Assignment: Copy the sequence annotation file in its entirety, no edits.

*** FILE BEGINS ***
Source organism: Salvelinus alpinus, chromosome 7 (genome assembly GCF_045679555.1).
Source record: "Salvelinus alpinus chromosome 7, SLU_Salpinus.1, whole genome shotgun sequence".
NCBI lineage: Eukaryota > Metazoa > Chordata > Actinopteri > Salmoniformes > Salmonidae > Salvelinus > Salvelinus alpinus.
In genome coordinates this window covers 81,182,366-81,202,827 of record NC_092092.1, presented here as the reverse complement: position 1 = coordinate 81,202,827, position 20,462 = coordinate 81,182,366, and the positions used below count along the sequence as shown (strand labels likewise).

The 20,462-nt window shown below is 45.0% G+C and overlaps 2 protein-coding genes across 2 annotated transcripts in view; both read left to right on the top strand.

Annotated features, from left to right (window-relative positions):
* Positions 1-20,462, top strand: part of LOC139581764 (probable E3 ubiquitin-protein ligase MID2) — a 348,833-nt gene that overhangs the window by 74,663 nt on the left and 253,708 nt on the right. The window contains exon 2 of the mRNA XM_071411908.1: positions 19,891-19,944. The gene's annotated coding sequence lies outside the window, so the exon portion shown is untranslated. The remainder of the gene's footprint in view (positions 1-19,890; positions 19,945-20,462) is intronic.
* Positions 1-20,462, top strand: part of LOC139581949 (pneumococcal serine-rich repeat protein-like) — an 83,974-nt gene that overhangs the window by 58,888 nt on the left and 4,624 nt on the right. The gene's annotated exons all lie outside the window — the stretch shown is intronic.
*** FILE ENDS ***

Source organism: Salvelinus alpinus, chromosome 7 (genome assembly GCF_045679555.1).
Source record: "Salvelinus alpinus chromosome 7, SLU_Salpinus.1, whole genome shotgun sequence".
NCBI lineage: Eukaryota > Metazoa > Chordata > Actinopteri > Salmoniformes > Salmonidae > Salvelinus > Salvelinus alpinus.
In genome coordinates this window covers 81,182,366-81,202,827 of record NC_092092.1, presented here as the reverse complement: position 1 = coordinate 81,202,827, position 20,462 = coordinate 81,182,366, and the positions used below count along the sequence as shown (strand labels likewise).

The 20,462-nt window shown below is 45.0% G+C and overlaps 2 protein-coding genes across 2 annotated transcripts in view; both read left to right on the top strand.

Annotated features, from left to right (window-relative positions):
* Positions 1-20,462, top strand: part of LOC139581764 (probable E3 ubiquitin-protein ligase MID2) — a 348,833-nt gene that overhangs the window by 74,663 nt on the left and 253,708 nt on the right. The window contains exon 2 of the mRNA XM_071411908.1: positions 19,891-19,944. The gene's annotated coding sequence lies outside the window, so the exon portion shown is untranslated. The remainder of the gene's footprint in view (positions 1-19,890; positions 19,945-20,462) is intronic.
* Positions 1-20,462, top strand: part of LOC139581949 (pneumococcal serine-rich repeat protein-like) — an 83,974-nt gene that overhangs the window by 58,888 nt on the left and 4,624 nt on the right. The gene's annotated exons all lie outside the window — the stretch shown is intronic.